When conjuring up thoughts of romantic boat rides with a gondolier, one can’t help but think of Venice. But Mexico City? No way! I had no idea before I came here that Mexico City was founded on a network of lakes and rivers. Nowadays in most of the city you would never guess, as the metropolis has swallowed up almost all traces of its river based past. But South of Mexico City, Xochimilco offers a glimpse of Mexico City’s history, through a network of rivers and floating islands. Some call it the Venice of Mexico, and it’s not hard to see why.
When & How to Visit Xochimilco in Mexico City
Xochimilco is better with a group of people. The boats for hire can seat up to 15-20 people, so to hire a boat for one person seems like a waste! I visited for the first time with a friend of mine, and enjoyed a tranquil morning boat ride. The second time I went was on New Year’s Day afternoon, and the river was filled with hundreds of boats all vying for space, each trajinera boat filled with partying Mexicans. I preferred the early morning myself!
There are 186 km of rivers and channels in Xochimilco, and 9 different places to board a boat trip. Around 3000 boats, known as trajineras, ply the waters here, so it does get pretty busy in peak times!
Which is the Best Embarcadero at Xochimilco?
There are several different docks or embarcaderos where you can hire a boat for Xochimilco. Both times I visited Xochimilco I boarded at the same embarcadero – Belem. My first visit was arranged by Mexico City Tourism, and the second was arranged through my hostel so I feel that this is a good choice. We boarded at Embarcadero Belem, with Trajineras Xochiquetzalli, whose address is Embarcadero Belém, Violeta No. 72, Barrio de Santa Crucita, Xochimilco, Ciudad de México, C.P. 16070; or you can contact them on their Facebook or via their website (in Spanish). We negotiated the hire of the boat for a 2-hour ‘cruise’.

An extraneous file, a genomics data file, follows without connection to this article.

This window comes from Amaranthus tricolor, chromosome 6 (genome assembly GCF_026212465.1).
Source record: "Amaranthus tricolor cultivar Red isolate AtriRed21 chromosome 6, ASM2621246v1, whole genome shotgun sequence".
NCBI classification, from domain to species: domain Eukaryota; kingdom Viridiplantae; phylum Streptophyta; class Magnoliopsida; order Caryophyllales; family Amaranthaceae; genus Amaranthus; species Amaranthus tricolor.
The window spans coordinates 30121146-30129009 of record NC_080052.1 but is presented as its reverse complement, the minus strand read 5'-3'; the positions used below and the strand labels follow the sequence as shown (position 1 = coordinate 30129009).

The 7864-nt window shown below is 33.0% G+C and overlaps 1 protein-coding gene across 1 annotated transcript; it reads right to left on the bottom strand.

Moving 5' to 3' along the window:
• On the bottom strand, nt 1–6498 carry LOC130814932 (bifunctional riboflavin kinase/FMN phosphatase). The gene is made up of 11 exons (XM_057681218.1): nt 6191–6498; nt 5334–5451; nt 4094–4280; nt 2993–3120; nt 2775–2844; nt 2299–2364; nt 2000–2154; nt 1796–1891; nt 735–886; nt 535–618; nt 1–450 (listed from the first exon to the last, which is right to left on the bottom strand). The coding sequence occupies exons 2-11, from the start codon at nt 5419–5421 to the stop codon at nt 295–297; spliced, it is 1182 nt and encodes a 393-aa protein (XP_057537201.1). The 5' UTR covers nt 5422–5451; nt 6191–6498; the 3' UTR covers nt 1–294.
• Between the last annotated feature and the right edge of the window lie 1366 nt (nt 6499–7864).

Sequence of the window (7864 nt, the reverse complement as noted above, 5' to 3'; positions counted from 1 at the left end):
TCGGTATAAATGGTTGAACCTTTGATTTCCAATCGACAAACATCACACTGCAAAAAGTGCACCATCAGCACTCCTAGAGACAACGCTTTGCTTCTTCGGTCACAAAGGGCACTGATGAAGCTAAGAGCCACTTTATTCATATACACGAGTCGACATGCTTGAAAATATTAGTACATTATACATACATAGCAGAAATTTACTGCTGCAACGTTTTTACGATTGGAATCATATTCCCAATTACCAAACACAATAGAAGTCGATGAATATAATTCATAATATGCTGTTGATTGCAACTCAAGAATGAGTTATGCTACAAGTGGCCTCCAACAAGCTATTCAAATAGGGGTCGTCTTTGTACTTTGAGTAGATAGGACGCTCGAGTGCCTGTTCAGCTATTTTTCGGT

Prices do seem to vary a lot, so try to negotiate as best you can, and if you speak Spanish that helps too! Trajineras Xochiquetzalli offer set packages to visit the famous garden centres on the islands, and to the dubious mini-zoos housing various snakes & amphibians from the rivers, and elsewhere, or you can just cruise around. Keep an eye on the time, as we came back earlier than the agreed time slot, but none of us realised! Two hours is plenty of time to get a good feel for the area, after that, all everything starts to look the same. Be sure to just bring cash, this isn’t a credit card kind of place.
The Xochimilco Boats
The boats at Xochimilco are called trajineras, and are all beautiful, colourful wooden boats. The base is painted red and yellow, with some blue or green, and there is usually a table down the centre of the boat with painted chairs to sit on. Each boat has its own name, written on a board across the front of the boat, forming a decorative arch which stands higher than the roof.
The Boat Ride in Xochimilco Mexico City
Our ‘gondolier’ boat driver, or trajinero, was Jonathan, and he deftly hauled the heavy wooden pole around to steer us gently through the water. I had a go myself, and it was much harder than it looked! The pole itself was so heavy I couldn’t even lift it out of the water, so after nearly crashing into the bank, Jonathan took back control. Some of the drivers had been doing it all their lives, others were just beginning to learn. Jonathan said he’d been doing it for a couple of years now.
We stopped a passing boat-load of mariachis for a song, they charge 100-120 pesos to serenade the boat, and some even climb aboard so you get an up-close experience! I loved it, as cheesy as it was, this seemed very touristy but actually most of the boats we saw were filled with locals; drinking and dancing away to the music.
Smaller boats pass by, sliding alongside the trajineras and selling snacks, jewellery, flowered headbands and textiles. Then, amid the madness, the residents of the floating islands came and went, and worked on their own boats, seemingly oblivious to the madness around them – or some hitting the water before rush hour!
Optional Stops in Xochimilco